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Wednesday, 28 August 2013

Police To Strike - No Emergency Control Centres

Something like this could only happen in South Africa. In most countries when you become a police officer you take an oath to serve and protect. If you aren't an office but still want to be involved in the community protection and service industry that usually means that you care for the community.

Not in South Africa - in good old RSA the police and their support staff join these kinds of organisations to make money. One would think that police services and emergency control should be the last things to close and be allowed on strike - our government thinks its grand to give these guys the same kind of labour power as the riotous and ungrateful mineworkers. (It should also be mentioned that this is the only country that refuses to immediately dismiss all police officers who have convictions against their names - Cops protected by labour law)

Such a comforting feeling - knowing that our police officers will be striking for more of my tax money while my family and I are left without any kind of emergency assistance should we need it. I think that we should test whether or not we can sue the state (and police in their personal capacities) for any loss of life, injury, damage or patrimonal loss suffered as a result of their strike?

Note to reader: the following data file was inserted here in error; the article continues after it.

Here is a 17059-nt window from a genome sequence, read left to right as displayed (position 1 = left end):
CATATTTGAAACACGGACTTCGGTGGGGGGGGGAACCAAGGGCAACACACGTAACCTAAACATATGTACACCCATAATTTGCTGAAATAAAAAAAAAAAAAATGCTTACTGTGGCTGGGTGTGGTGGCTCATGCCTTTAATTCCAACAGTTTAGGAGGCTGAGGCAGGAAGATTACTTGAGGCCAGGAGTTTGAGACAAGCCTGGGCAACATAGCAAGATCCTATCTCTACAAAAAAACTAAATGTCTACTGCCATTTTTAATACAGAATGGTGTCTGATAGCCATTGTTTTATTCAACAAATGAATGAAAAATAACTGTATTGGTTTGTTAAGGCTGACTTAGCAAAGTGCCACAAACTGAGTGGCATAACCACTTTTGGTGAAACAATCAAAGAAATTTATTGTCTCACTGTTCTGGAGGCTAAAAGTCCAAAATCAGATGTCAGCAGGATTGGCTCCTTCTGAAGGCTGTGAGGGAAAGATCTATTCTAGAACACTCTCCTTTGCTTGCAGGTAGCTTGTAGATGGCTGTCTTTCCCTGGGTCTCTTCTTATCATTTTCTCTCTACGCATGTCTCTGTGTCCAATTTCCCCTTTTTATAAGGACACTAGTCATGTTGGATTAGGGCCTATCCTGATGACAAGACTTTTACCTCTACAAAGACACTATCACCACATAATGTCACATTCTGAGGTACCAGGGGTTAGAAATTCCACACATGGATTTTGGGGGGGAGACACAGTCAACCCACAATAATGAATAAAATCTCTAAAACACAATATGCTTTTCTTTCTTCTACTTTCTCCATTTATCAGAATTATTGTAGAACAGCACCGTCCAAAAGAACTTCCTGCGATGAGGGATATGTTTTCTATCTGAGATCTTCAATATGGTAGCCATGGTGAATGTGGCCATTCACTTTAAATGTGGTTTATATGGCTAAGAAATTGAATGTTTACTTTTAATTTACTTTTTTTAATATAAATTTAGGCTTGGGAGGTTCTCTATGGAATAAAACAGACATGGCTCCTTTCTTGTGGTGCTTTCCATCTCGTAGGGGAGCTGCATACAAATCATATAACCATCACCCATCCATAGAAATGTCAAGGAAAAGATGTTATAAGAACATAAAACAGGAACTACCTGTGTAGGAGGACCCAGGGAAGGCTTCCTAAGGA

And we are told that we are racists when we say that the ANC has no clue how to run the country?

10111 could go down as workers strike

2013-08-28 11:02
Johannesburg - Emergency control centres and police stations could grind to a halt as more than 5 000 police administrative personnel strike to the police headquarters in Pretoria.

The march has been organised by the Police and Prisons Civil Rights Union, The Times reported.

The march is over police management's refusal to implement a 2011 Safety and Security Sectoral Bargaining Council agreement, according to Popcru.

But to put it into effect the SAPS would have to spend R900m a year more on salaries. Police management has told the union it does not have that kind of money.

If the agreement is signed, each administrative staff member would earn about R20 000 more annually.
Of Popcru's members, 48 000 are administrative.

Police spokesperson Lieutenant-General Solomon Makgale said personnel who were supposed to be on duty who joined the march would be regarded as participating in an unprotected strike and the 'no work; no pay principle' would apply. 

He said management had engaged Popcru and most of the issues raised had been addressed. A process was under way to resolve outstanding matters.

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